The Number of Items in a Shopper’s First Order Indicates Future Behavior

We've analyzed over one million e-commerce transactions and we have some tips to share.

Posted in , , , on 14 October 2015 by:

A whopping 62% of customers will never place a second order from an online retailer’s site. In fact, only 16% of customers will ever make more than three orders. To generate repeat business, it is imperative for an online retailer to understand how consumers behave during their first transactions and then do everything it can to increase the chances of getting them to become repeat customers.

One factor that can be used to determine whether a first-time customer is likely to become a repeat customer is the number of items purchased in the first order. We examined over one million transactions by online shoppers over a two-year period across a variety of categories including fashion, gadgets, fast food and others. Our findings were clear: the more items customers purchased in their first order, the more likely they are to later place a second order.

Our research determined that while 50% of shoppers buy exactly one item during their first order, a shopper who purchases two or three items is 36% more likely to place a second order than a shopper who purchased just one item in the first order. Shoppers who purchase four or five items in their first order are 77% more likely to place a second order, and shoppers who purchase six or more items in their first order are more than twice as likely to place a second order.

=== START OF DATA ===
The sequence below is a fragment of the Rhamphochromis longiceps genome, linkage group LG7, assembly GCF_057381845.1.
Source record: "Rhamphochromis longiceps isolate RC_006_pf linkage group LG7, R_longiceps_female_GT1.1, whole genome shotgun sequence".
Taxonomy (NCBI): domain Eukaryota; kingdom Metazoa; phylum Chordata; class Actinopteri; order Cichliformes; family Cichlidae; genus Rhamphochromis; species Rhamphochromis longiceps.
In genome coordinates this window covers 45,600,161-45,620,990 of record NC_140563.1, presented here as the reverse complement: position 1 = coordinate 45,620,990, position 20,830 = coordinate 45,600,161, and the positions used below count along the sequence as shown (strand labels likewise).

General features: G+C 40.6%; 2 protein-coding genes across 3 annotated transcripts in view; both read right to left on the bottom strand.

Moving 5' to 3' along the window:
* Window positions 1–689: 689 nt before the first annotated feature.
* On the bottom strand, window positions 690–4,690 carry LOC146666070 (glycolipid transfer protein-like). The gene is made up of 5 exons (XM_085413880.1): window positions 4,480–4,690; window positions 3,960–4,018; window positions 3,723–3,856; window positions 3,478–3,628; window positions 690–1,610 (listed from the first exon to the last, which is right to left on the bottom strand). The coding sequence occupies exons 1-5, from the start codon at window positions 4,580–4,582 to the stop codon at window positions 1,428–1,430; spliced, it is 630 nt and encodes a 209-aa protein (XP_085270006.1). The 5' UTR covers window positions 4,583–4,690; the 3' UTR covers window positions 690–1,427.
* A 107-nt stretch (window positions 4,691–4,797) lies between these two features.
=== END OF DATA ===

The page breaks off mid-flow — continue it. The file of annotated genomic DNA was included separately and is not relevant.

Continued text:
Likelihood of a second order per number of items in first order

Shoppers who Purchased More Items in their First Order are More Likely to Become VIPs

We also discovered that the more items a shopper purchases in his or her first order, the greater the likelihood that that person will become a “VIP Top Shopper,” which we define as being among the top 10% of all customers in terms of overall amount purchased from a site. For example, only one of 17 customers who purchased one item in their first order will go on to become a VIP, but the chances of them becoming a VIP increases by 50% if they purchase two items and by nearly 300% if they purchase three or more items in their first order.

Likelihood of becoming a VIP per number of items in first order

More Items in a First Order Also Indicates More Future Orders

Shoppers who purchase more items in their first order are also more likely to return and place more future orders.

  • Customers who purchased two items in their first order placed an average of 7% more future orders compared to shoppers who purchased only one item in their first order.
  • Customers who purchased three or more items in their first order placed an average of 14% more future orders than shoppers who purchased only one item in their first order.

Increase in number of future orders per number of items in first order

How to Increase the Number of Items in a Customer’s First Order

As the research above shows, shoppers become more valuable with each additional item they purchase as part of their first order. Knowing this, online retailers should encourage their first-time customers to increase the number of items in their first order. Some of the more effective strategies we’ve seen for increasing this metric include:

  • Make personalized recommendations: Before a shopper checks out, show them other recommended items they might be interested in based on the items they are purchasing or those they have browsed. By mining data from previous customers, online retailers should be able to tell which other items are most often bought by shoppers who are about to buy a particular item.